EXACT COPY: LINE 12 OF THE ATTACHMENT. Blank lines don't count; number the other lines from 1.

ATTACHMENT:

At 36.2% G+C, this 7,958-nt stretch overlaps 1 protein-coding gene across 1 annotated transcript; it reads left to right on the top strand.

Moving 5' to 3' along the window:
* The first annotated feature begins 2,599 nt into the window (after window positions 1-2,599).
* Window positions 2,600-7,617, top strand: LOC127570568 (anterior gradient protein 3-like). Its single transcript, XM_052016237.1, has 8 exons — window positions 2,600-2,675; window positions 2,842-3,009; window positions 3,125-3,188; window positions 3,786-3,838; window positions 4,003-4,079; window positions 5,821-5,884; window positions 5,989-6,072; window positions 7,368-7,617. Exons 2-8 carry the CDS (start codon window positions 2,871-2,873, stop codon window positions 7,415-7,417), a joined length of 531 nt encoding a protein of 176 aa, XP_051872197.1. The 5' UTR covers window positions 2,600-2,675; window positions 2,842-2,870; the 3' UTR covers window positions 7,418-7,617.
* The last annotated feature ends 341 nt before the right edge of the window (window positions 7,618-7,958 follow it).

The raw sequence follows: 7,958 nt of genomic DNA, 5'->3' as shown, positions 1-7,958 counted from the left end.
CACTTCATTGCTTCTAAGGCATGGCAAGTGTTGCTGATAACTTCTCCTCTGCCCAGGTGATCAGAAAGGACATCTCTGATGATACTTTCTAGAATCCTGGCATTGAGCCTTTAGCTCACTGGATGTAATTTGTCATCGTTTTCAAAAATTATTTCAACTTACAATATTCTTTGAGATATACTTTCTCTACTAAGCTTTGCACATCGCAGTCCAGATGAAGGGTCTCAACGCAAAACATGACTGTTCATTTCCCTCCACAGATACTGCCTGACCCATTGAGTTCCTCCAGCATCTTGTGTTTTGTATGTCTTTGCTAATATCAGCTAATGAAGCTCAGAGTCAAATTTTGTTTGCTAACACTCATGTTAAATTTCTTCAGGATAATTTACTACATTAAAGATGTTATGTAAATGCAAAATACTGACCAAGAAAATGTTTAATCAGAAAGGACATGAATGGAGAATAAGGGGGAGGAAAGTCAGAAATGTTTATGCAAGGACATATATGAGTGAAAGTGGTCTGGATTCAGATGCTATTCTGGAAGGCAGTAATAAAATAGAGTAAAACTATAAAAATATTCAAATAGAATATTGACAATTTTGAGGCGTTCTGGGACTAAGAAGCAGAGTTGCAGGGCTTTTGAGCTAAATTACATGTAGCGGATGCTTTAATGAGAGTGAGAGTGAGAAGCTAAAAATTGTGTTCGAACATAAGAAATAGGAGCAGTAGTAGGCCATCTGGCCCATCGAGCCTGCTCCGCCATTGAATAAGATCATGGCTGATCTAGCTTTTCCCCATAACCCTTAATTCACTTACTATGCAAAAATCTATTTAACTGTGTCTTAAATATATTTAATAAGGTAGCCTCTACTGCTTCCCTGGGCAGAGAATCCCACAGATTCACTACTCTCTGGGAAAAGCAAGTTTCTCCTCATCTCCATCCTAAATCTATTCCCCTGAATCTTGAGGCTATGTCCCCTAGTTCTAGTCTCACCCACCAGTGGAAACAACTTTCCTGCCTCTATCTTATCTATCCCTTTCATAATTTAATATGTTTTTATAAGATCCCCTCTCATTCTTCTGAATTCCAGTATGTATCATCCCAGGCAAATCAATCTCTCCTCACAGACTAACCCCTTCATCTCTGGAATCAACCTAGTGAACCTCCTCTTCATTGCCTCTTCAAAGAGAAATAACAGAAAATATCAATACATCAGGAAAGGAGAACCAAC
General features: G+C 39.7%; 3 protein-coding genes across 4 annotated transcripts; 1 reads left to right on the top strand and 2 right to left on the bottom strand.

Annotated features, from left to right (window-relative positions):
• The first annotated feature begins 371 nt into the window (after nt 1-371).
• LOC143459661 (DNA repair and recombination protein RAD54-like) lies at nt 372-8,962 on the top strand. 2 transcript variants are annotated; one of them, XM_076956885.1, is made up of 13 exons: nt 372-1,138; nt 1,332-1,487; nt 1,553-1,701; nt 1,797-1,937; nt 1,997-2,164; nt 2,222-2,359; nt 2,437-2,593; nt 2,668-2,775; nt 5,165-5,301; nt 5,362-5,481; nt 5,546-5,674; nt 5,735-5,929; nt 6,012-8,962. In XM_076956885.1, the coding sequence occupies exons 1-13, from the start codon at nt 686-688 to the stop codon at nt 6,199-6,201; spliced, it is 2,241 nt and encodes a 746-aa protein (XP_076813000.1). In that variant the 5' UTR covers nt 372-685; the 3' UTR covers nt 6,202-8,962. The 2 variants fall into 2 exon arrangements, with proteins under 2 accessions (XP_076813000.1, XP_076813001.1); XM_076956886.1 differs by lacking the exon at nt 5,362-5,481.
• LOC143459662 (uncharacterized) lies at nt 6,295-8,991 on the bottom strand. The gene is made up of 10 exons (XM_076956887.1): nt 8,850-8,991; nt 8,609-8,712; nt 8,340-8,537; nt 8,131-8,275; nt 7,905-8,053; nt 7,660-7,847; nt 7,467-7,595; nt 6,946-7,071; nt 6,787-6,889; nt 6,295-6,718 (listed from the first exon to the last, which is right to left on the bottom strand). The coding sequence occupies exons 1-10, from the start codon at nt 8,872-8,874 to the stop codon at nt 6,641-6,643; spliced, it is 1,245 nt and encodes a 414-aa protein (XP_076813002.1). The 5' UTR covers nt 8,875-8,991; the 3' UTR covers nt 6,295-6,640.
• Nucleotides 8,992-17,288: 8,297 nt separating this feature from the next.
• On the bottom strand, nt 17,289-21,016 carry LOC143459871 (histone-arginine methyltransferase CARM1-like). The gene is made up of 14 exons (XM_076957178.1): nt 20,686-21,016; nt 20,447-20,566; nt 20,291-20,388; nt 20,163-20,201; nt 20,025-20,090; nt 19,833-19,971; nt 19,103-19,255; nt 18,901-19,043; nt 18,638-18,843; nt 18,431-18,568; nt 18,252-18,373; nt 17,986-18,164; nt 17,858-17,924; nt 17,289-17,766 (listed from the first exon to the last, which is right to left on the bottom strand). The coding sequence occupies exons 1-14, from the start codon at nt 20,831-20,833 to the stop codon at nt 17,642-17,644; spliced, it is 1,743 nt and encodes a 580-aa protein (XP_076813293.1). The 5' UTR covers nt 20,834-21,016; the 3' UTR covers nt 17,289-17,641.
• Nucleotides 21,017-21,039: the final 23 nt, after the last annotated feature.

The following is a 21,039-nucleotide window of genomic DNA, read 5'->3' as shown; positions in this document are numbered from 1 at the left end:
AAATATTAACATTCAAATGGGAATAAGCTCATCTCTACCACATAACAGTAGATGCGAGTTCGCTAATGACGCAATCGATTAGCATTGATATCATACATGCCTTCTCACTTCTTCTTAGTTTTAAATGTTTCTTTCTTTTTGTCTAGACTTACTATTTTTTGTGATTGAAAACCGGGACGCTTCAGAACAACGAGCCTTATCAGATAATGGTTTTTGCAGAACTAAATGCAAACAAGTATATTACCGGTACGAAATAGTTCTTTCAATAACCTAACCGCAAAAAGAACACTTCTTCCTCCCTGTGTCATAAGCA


• LOC143459662 (uncharacterized) lies at nt 6,295-8,991 on the bottom strand. The gene is made up of 10 exons (XM_076956887.1): nt 8,850-8,991; nt 8,609-8,712; nt 8,340-8,537; nt 8,131-8,275; nt 7,905-8,053; nt 7,660-7,847; nt 7,467-7,595; nt 6,946-7,071; nt 6,787-6,889; nt 6,295-6,718 (listed from the first exon to the last, which is right to left on the bottom strand). The coding sequence occupies exons 1-10, from the start codon at nt 8,872-8,874 to the stop codon at nt 6,641-6,643; spliced, it is 1,245 nt and encodes a 414-aa protein (XP_076813002.1). The 5' UTR covers nt 8,875-8,991; the 3' UTR covers nt 6,295-6,640.